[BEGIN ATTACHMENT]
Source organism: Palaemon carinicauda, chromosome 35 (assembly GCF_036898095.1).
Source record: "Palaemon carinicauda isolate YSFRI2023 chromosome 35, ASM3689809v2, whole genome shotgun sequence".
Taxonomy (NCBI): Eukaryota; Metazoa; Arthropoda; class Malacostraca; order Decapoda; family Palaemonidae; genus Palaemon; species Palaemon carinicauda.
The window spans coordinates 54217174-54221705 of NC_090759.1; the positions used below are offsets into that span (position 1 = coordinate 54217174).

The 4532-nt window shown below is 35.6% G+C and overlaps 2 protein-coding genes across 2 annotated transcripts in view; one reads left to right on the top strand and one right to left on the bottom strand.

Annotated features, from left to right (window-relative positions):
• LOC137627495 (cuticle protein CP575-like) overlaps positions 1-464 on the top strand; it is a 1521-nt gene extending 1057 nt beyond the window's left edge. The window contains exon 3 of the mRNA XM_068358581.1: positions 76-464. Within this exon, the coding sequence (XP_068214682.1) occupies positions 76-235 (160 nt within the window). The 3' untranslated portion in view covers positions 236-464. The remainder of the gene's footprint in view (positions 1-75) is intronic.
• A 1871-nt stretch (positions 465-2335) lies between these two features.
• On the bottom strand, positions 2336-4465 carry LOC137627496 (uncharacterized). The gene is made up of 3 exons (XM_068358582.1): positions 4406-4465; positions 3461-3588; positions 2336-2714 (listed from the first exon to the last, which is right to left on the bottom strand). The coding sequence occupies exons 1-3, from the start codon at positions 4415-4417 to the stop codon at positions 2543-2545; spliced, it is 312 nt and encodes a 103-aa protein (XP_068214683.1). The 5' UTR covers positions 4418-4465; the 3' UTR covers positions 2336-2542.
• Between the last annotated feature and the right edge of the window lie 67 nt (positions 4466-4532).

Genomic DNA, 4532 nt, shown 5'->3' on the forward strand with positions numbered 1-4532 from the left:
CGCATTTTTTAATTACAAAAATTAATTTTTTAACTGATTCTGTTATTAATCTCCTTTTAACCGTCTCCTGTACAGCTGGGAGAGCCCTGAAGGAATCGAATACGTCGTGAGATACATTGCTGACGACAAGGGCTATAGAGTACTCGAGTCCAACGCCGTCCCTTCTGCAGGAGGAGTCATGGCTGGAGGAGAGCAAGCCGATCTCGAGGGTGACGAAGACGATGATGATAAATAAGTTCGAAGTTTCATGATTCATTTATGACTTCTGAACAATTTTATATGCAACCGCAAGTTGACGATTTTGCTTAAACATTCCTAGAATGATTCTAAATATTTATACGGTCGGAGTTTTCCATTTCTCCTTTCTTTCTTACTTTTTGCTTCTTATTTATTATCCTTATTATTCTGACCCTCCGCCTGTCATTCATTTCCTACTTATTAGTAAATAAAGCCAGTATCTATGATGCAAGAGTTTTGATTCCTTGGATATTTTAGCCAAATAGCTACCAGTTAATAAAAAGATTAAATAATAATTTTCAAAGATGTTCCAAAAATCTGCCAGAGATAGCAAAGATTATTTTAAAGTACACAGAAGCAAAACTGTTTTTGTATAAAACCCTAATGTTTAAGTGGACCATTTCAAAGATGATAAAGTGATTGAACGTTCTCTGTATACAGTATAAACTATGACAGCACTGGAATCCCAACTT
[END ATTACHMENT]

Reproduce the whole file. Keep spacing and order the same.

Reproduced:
Source organism: Palaemon carinicauda, chromosome 35 (assembly GCF_036898095.1).
Source record: "Palaemon carinicauda isolate YSFRI2023 chromosome 35, ASM3689809v2, whole genome shotgun sequence".
Taxonomy (NCBI): Eukaryota; Metazoa; Arthropoda; class Malacostraca; order Decapoda; family Palaemonidae; genus Palaemon; species Palaemon carinicauda.
The window spans coordinates 54217174-54221705 of NC_090759.1; the positions used below are offsets into that span (position 1 = coordinate 54217174).

The 4532-nt window shown below is 35.6% G+C and overlaps 2 protein-coding genes across 2 annotated transcripts in view; one reads left to right on the top strand and one right to left on the bottom strand.

Annotated features, from left to right (window-relative positions):
• LOC137627495 (cuticle protein CP575-like) overlaps positions 1-464 on the top strand; it is a 1521-nt gene extending 1057 nt beyond the window's left edge. The window contains exon 3 of the mRNA XM_068358581.1: positions 76-464. Within this exon, the coding sequence (XP_068214682.1) occupies positions 76-235 (160 nt within the window). The 3' untranslated portion in view covers positions 236-464. The remainder of the gene's footprint in view (positions 1-75) is intronic.
• A 1871-nt stretch (positions 465-2335) lies between these two features.
• On the bottom strand, positions 2336-4465 carry LOC137627496 (uncharacterized). The gene is made up of 3 exons (XM_068358582.1): positions 4406-4465; positions 3461-3588; positions 2336-2714 (listed from the first exon to the last, which is right to left on the bottom strand). The coding sequence occupies exons 1-3, from the start codon at positions 4415-4417 to the stop codon at positions 2543-2545; spliced, it is 312 nt and encodes a 103-aa protein (XP_068214683.1). The 5' UTR covers positions 4418-4465; the 3' UTR covers positions 2336-2542.
• Between the last annotated feature and the right edge of the window lie 67 nt (positions 4466-4532).

Genomic DNA, 4532 nt, shown 5'->3' on the forward strand with positions numbered 1-4532 from the left:
CGCATTTTTTAATTACAAAAATTAATTTTTTAACTGATTCTGTTATTAATCTCCTTTTAACCGTCTCCTGTACAGCTGGGAGAGCCCTGAAGGAATCGAATACGTCGTGAGATACATTGCTGACGACAAGGGCTATAGAGTACTCGAGTCCAACGCCGTCCCTTCTGCAGGAGGAGTCATGGCTGGAGGAGAGCAAGCCGATCTCGAGGGTGACGAAGACGATGATGATAAATAAGTTCGAAGTTTCATGATTCATTTATGACTTCTGAACAATTTTATATGCAACCGCAAGTTGACGATTTTGCTTAAACATTCCTAGAATGATTCTAAATATTTATACGGTCGGAGTTTTCCATTTCTCCTTTCTTTCTTACTTTTTGCTTCTTATTTATTATCCTTATTATTCTGACCCTCCGCCTGTCATTCATTTCCTACTTATTAGTAAATAAAGCCAGTATCTATGATGCAAGAGTTTTGATTCCTTGGATATTTTAGCCAAATAGCTACCAGTTAATAAAAAGATTAAATAATAATTTTCAAAGATGTTCCAAAAATCTGCCAGAGATAGCAAAGATTATTTTAAAGTACACAGAAGCAAAACTGTTTTTGTATAAAACCCTAATGTTTAAGTGGACCATTTCAAAGATGATAAAGTGATTGAACGTTCTCTGTATACAGTATAAACTATGACAGCACTGGAATCCCAACTT